Posted by Nick Skog on Saturday, May 3, 2014 Under: Album Reviews
From: Deaf Sparrow Webzine
Published: May 1, 2014
No no no, we didn’t improperly write the title, that’s how it appears verbatim on the album cover, so give us a break. We don’t correct grammar and syntax errors of bands if they’re being “artistic” for us. Especially if they assist us with their knowledge, explaining the meaning of the Tibetan word ‘bardo’ on which this album is based. And the art, it’s some sort of abstract expressionist thing with thick, red paint “based on the picture of Alena Svelitskaya,” whoever that is. We tried searching in Russian, but since these guys are Ukrainian (yes different alphabet), that ruined us from the start. We like artistic, we like to think, as long as it doesn’t tease at our rage and isn’t forced down our throats. There’s nothing worse than being force-fed ideology that’s really just a bunch of urine sprayed on a canvas. We’ll let that go for Odradek Room, because this is a fine release overall, and in fact it’s a reissue because it was previously released in 2012 in digital format. For a band this unknown, you go in with low expectations, especially with the progressive and doom tags being thrown around their Facebook page sans proper capitalization, so perhaps that enabled us to accept most of it more readily.
Bardo. Relative reality is a multi-layered selection covering more than the two genres mentioned above. There’s tons of depth to be found; beautiful chords, depressing dirge riffs, echoing sadness, clean-tone vocals, roars and screams, and some etc. to end our rambling. References to the Tibetan Book of the Dead aren’t so unique, even in the world of metal, but finally you have a case here where you can ignore most of that ‘typical’ to pay attention to the grit. Odradek Room, on the positive side, have a great command of atmosphere. They know how to touch the right chords at the right moments, and they usually have an intuitive grasp of the listener’s attention capacity, specifically when to lead into a sick riff, how long to let it ride, and just when to end it so you’re waiting for it again. Check out that killer heart-ripper around 8:30 mark in “A Painting (digging into the canvas with oil)” to get a clue. Their ability to go from acoustic to hard is notable, as well, though at times they can dip too far into emotion without the proper beast to pick it back up when it needs to tear again. In addition, it can sometimes take forever to go where it needs to, but we’ll come back to that in a bit.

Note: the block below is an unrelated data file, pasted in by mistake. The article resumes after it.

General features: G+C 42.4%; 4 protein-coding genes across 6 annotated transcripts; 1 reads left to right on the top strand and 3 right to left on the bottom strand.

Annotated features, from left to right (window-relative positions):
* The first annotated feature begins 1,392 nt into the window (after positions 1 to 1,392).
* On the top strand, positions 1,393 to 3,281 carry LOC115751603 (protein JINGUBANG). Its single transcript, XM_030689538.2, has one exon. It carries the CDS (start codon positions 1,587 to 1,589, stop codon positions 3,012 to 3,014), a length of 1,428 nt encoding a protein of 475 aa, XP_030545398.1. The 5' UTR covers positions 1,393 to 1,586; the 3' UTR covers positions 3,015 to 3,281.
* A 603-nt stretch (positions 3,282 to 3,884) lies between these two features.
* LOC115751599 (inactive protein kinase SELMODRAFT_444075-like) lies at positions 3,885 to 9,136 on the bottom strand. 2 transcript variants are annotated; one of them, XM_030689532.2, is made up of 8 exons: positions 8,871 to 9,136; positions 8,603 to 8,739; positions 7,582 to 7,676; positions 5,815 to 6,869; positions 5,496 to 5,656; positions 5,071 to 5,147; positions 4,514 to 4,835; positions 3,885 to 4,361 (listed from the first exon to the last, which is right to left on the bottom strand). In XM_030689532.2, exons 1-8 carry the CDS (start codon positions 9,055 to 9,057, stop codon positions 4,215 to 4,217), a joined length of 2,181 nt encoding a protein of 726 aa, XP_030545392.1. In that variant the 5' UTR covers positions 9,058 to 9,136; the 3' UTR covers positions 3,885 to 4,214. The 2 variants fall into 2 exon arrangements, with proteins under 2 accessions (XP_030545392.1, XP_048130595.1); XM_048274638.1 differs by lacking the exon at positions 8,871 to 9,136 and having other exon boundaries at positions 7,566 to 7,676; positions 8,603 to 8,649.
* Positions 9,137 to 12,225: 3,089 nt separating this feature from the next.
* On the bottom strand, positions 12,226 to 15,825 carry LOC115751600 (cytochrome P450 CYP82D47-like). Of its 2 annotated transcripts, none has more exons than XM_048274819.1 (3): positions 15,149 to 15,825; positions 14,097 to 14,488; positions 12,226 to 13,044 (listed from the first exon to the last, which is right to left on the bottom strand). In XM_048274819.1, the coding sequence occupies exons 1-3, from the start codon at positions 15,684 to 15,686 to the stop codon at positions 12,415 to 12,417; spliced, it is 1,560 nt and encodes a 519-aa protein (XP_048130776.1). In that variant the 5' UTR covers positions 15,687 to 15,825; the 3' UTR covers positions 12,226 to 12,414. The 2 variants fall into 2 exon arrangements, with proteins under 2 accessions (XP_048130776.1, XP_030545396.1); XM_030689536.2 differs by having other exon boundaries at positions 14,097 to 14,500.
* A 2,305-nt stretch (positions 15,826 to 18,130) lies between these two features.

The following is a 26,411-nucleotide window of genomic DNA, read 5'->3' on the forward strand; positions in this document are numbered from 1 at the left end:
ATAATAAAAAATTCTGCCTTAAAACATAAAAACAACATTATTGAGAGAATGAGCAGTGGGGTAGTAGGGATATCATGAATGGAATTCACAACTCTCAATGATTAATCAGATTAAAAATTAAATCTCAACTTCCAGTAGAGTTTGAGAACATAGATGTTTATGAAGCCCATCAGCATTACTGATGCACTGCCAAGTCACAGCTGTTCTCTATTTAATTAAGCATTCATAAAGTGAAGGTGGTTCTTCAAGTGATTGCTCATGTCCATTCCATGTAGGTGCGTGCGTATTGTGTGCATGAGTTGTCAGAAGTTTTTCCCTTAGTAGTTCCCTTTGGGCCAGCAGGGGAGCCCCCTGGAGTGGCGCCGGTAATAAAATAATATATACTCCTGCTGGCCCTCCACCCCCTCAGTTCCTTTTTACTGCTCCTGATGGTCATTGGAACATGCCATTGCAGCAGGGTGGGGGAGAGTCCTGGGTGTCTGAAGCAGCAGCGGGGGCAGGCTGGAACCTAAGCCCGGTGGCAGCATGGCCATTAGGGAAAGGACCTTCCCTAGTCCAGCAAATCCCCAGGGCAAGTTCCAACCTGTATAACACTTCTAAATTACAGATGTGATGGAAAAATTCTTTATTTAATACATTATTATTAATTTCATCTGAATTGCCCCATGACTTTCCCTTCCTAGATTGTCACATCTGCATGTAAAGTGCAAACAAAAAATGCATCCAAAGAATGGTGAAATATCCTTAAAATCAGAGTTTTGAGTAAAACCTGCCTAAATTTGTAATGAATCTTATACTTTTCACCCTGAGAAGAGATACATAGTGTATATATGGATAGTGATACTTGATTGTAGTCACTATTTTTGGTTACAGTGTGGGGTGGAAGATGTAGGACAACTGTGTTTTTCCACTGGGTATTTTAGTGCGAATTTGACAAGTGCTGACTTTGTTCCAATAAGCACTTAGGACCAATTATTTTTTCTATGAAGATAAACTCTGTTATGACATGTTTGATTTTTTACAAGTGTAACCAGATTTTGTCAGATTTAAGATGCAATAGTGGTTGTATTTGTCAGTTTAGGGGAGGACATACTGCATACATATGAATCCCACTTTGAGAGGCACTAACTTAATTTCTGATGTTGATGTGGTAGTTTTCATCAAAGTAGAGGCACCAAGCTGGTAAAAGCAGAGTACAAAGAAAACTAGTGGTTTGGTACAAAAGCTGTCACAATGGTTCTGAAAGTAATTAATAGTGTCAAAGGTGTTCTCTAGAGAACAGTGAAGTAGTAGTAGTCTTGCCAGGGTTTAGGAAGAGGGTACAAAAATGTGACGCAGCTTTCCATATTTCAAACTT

Actually make that right now. There’s an eerie quality to the majority of the music on Bardo. Relative reality that really serves to grasp the listener, and the amount of variety is incredible, but it’s stretched over practically a full hour of tracks. Odradek Room can bring it when they need to bring it, minus the times when the guitars can sound a little frail. That can be ignored because of the direction they’re going for. But when they’re not bringing it, it can grow tiresome, and that’s the main complaint about this album. The amount of time each song takes to reach fruition will tax, then audit, the most patient of listeners and sometimes the shifts from melancholy to monster are tied too strongly to distance. Distance is the key element here, because though some of these tracks develop and develop hard, like they’re beautiful even, it can take them over seven minutes to get where they’re going. In addition, at least two of them are essentially acoustic fillers and you might as well move on to the next because you have a lot of ground to cover to get a true feel for it. But despite this issue, Bardo. Relative reality is an excellent representation of the Eastern European scene, which via its history has always been known for intense rumination and the bitter necessity in suffering.
Reviewed by: Stanley Stepanic
In : Album Reviews
Tags: odradek room bardo relative reality doom metal death-doom franz kafka atmospheric progressive post-rock experimental death metal